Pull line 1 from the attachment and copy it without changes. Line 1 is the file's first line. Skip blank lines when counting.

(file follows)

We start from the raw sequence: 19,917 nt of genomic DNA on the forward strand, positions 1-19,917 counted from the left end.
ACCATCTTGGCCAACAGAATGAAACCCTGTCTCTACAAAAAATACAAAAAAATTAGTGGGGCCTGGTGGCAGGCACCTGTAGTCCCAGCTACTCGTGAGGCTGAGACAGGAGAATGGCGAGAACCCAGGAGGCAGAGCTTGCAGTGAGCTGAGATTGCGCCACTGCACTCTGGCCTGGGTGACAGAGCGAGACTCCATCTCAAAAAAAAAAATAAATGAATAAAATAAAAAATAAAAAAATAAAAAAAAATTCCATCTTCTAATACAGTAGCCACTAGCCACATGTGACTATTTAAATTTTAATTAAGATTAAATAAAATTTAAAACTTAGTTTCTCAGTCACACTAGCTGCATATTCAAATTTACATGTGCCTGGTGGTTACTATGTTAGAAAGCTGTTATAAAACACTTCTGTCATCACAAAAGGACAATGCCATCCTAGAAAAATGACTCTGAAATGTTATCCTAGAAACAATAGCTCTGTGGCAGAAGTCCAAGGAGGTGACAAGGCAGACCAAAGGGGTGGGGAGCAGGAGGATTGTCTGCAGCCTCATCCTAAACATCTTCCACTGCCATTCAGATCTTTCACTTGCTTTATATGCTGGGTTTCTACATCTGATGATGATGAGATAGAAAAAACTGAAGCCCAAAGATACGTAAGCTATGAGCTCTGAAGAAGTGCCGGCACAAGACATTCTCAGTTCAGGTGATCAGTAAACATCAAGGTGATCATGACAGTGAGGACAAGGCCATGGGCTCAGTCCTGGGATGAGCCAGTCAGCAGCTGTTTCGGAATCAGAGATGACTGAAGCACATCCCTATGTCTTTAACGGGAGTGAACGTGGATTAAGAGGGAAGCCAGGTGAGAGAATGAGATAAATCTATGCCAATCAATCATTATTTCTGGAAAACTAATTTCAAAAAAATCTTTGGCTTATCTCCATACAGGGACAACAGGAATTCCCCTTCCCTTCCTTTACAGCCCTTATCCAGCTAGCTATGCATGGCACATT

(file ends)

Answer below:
We start from the raw sequence: 19,917 nt of genomic DNA on the forward strand, positions 1-19,917 counted from the left end.